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The matter of validity: was a trust even created?

14 June 2013   (0 Comments)
Posted by: Author: Trinette Hartley
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Author: Trinette Hartley (Sanlam)

Trusts (and more specifically inter vivos discretionary trusts) are known to be useful estate planning tools with numerous benefits. Unfortunately, many trusts are created without a full understanding of what trusts are and how they work. This leads to trusts being created for the wrong reasons, trust deeds being invalid and trustees abusing their power.  As a result, our courts are increasingly clamping down on trusts and one should therefore make sure that (a) the trust is properly created, (b) the trust deed is correctly drafted, and (c) the trust is appropriately managed by the trustees. This article focuses on the requirements for creating a valid trust.    

An inter vivos trust is created during the founder’s lifetime by way of an agreement between the founder and the trustees.  In terms of this agreement, the trustees will administer the trust assets for the benefit of the beneficiaries. The trust deed indicates who the beneficiaries are and prescribes how the trustees will administer the trust assets and what their duties and powers will be in doing so.

Before focusing on the trust deed and the management of the trust, it is important to consider whether a valid trust was created in the first place.  The fact that the Master has issued Letters of Authority and assigned a registration number does not make the trust valid.  It is not the Master’s duty to test and investigate the validity of a trust – the courts will do that if the trust gets involved in a dispute.  In order to avoid the trust from being torn apart in a dispute, the following essential requirements should be met:   

  • The Founder must be capable of entering into a contract and must have the intention to create a trust. 
  • The Founder’s intention must be expressed in a way that imposes an obligation on the trustees to administer assets for the benefit of the beneficiaries.
  • The trustees must accept the assets and the terms and conditions in accordance with which these assets will be administered, invested and distributed. 
  • The trustees must be authorised to act as trustees. 
  • The trust deed must make provision for ascertained, defined or ascertainable beneficiaries, or the impersonal object of the trust must be clearly defined.  A trust without a beneficiary or objective is worthless.   
  • The objective of the trust must be lawful and the provisions of the trust deed cannot be contrary to law or public policy. 

It often happens that the founder is not related to the beneficiaries.  In fact, in many of these cases the founder doesn’t even know the beneficiaries – a document was merely placed in front of the neighbour’s cousin’s best friend who was told where to sign.  Does this person really have the intention to create a trust for the benefit of your family?  And will he really be making the initial donation to the trust?  Not only does this affect the potential validity of the trust, but it also negates a possible transfer duty concession that could have been enjoyed, had the founder been a family member of the beneficiaries.  In terms of section 9(4)(b) of the Transfer Duty Act 40 of 1949 no transfer duty will be payable if fixed property is transferred to a beneficiary who is related to the founder (within three degrees of consanguinity), provided that no consideration is paid directly or indirectly by such relative in respect of the acquisition of such trust property.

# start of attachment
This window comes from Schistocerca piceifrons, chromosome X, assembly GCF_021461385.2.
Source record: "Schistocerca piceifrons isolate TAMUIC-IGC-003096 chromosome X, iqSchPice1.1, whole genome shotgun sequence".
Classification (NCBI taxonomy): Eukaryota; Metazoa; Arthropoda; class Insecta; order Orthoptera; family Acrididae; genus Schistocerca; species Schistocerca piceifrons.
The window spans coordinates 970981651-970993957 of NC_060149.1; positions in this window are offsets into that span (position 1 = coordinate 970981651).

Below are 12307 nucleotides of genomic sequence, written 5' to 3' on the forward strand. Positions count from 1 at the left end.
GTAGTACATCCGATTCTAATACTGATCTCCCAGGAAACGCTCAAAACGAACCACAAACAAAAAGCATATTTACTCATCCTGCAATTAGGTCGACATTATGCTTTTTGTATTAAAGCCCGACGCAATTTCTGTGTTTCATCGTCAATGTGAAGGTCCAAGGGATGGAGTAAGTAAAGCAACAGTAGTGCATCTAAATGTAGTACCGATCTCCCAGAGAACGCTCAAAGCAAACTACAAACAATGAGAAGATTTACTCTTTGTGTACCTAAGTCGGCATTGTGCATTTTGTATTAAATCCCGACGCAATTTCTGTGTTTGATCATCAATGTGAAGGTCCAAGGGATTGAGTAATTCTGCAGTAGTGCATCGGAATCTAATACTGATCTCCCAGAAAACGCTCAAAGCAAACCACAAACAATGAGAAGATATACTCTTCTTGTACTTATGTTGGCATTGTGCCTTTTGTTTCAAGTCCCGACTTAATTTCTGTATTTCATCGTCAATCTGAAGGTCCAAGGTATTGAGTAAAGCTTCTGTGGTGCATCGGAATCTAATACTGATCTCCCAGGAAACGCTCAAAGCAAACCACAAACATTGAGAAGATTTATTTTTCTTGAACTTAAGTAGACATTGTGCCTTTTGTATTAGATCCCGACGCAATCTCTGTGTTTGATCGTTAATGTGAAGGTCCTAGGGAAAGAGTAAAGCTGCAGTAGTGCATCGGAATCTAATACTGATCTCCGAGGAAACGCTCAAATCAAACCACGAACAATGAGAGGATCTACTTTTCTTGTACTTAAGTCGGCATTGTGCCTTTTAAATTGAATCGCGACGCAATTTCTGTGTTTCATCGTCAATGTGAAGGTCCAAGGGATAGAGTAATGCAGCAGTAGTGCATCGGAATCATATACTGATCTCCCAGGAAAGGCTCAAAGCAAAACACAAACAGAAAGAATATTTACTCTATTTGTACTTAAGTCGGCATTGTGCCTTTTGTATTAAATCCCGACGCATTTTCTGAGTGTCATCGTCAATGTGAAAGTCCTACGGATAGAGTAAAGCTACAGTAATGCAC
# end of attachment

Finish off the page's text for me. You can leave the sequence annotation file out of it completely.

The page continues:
Section 6(1) of the Trust Property Control Act provides that a trustee may only act as such after being authorised thereto by the Master.  Therefore, only after the Letter of Authority has been issued,  can a trustee validly represent the trust.  In cases such as Simplex (Pty) Ltd v Van der Merwe and Others NNO, Watt v Sea Plant Products and Van der Merwe v Van der Merwe the courts held that an act by a person acting without authority from the Master has no legal consequences and that a trustee may not, prior to authorisation, acquire rights for, or contractually incur liabilities on behalf of a trust.    

The opposite also applies, in that a trustee’s responsibility does not cease unless the Master has withdrawn his authorisation (by removing a trustee’s name from the Letters of Authority). This was confirmed in Soekoe NO & Others v Le Roux where Rampai J held that a person’s resignation does not legally relieve him of his duties as trustee and that such person remains legally accountable until the Master has officially removed him from his office as trustee.    

Conclusion

If you are not sure about the validity of your trust, it is advisable to contact a qualified trust practitioner who will be able to determine whether the trust was validly created and, where there is a problem with the validity, be able to provide a solution.  


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